These enrichment items are great for exercising veterinary patients brains, but need regular cleaning to keep them in good condition.
Puzzle toys and cavity toys challenge pets' brains and encourage them to tap into their natural instincts to forage or hunt for their food. These toys can become gross quickly because of the saliva, kibble and treat crumbs, not to mention the bits of peanut butter or softer items that can get stuck in nooks and crannies. Clients may not realize that even though their pet ate all the snacks, they still need to clean the puzzles after each use.
Download this handout to teach clients proper care and maintenance of the toys they're using with their pets.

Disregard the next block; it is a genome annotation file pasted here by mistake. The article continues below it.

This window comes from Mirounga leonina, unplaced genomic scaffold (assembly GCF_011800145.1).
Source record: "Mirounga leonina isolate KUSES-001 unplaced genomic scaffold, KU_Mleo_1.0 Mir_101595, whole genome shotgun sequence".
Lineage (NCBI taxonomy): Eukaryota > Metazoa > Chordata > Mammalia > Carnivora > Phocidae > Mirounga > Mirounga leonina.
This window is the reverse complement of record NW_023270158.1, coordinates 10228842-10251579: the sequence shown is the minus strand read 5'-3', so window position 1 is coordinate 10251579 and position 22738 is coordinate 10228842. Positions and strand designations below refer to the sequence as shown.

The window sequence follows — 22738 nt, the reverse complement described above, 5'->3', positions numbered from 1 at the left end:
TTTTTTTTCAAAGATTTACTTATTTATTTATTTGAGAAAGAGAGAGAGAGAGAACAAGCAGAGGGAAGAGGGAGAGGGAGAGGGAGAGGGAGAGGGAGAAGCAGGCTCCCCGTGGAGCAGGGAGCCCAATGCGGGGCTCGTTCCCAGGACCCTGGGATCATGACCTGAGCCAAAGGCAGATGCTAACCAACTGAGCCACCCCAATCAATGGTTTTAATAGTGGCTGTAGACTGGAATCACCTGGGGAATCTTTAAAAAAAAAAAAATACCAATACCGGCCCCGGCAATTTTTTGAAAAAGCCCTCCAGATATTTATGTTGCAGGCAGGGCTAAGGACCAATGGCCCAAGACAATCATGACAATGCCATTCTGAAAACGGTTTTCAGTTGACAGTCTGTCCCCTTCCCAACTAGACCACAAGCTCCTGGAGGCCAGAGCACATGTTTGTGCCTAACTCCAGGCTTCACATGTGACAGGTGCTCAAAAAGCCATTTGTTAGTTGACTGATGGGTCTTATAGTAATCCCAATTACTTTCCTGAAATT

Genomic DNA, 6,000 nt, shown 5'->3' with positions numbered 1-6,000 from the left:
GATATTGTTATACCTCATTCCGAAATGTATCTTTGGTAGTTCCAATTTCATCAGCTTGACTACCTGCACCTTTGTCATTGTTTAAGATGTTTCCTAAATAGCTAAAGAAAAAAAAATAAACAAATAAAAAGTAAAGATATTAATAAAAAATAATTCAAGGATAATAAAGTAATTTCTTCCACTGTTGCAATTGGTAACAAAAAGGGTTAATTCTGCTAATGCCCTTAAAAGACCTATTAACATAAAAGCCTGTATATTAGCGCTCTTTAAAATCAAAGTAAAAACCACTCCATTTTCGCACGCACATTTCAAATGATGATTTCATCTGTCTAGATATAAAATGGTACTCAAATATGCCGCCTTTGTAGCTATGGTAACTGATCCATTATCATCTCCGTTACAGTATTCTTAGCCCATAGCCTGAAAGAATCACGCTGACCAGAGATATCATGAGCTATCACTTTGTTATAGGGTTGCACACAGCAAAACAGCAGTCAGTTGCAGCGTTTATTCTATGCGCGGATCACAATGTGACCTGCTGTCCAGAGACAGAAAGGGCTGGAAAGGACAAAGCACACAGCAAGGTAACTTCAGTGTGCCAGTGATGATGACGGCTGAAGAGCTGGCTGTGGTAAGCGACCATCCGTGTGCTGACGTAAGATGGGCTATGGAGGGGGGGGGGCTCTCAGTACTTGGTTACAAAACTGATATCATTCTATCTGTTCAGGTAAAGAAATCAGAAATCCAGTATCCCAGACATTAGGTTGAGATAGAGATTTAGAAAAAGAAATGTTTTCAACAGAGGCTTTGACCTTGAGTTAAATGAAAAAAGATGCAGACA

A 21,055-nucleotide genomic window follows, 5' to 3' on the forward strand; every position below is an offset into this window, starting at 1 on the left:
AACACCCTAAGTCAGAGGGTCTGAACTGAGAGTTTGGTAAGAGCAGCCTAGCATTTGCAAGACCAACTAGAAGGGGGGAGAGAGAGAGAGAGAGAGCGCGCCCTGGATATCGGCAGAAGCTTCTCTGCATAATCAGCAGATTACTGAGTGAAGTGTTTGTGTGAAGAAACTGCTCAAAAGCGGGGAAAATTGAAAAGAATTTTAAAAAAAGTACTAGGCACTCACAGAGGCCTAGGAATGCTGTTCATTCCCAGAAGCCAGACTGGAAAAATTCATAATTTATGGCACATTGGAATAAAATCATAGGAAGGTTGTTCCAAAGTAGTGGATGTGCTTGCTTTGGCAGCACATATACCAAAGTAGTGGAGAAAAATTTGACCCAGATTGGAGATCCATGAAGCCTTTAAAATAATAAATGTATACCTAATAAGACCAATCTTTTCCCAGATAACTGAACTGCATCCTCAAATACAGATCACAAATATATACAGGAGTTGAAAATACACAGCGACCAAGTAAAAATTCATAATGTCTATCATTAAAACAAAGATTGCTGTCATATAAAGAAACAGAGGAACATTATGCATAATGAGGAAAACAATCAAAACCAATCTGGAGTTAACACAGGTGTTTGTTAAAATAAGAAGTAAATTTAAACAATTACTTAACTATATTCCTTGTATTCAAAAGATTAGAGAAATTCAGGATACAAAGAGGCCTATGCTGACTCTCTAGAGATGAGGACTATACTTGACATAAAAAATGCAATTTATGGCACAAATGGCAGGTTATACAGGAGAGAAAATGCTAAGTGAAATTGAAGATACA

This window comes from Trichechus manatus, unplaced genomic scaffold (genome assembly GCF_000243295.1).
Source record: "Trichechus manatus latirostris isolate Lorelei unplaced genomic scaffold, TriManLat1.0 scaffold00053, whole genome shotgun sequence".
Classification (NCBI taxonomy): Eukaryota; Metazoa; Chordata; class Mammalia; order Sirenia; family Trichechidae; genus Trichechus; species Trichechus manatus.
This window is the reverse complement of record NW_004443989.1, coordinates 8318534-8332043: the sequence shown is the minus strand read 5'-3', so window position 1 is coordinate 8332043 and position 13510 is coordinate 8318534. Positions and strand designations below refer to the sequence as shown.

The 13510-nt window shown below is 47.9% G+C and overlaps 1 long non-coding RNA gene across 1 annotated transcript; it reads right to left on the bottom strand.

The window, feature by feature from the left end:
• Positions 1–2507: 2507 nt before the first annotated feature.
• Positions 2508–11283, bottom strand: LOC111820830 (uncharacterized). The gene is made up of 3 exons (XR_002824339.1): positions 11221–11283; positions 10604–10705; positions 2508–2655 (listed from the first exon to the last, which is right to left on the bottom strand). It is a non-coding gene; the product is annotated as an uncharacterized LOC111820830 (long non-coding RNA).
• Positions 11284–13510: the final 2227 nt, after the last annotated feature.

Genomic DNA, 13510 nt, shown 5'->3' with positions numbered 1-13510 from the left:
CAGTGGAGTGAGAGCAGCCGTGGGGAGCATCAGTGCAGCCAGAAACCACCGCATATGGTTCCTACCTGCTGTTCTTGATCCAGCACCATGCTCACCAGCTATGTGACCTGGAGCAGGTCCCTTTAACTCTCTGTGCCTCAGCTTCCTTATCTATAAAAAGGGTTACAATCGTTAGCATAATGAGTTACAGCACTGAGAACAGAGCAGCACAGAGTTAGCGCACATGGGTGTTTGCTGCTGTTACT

Pssst! Did you know you can implement food puzzles as a Fear Free tactic in your clinic? Check it out here.
Want recommendations for puzzles to use? dvm360's resident tester, Maeby, tries out five different feline food puzzles here.
Looking for recommendations for and by dogs? Check out dogs at play here.
Are your feline patients feeling finicky about accepting the use of a food puzzle? Have their owners try these tips from Elizabeth Colleran, DVM, MS, DABVP (feline), to acclimate their cats.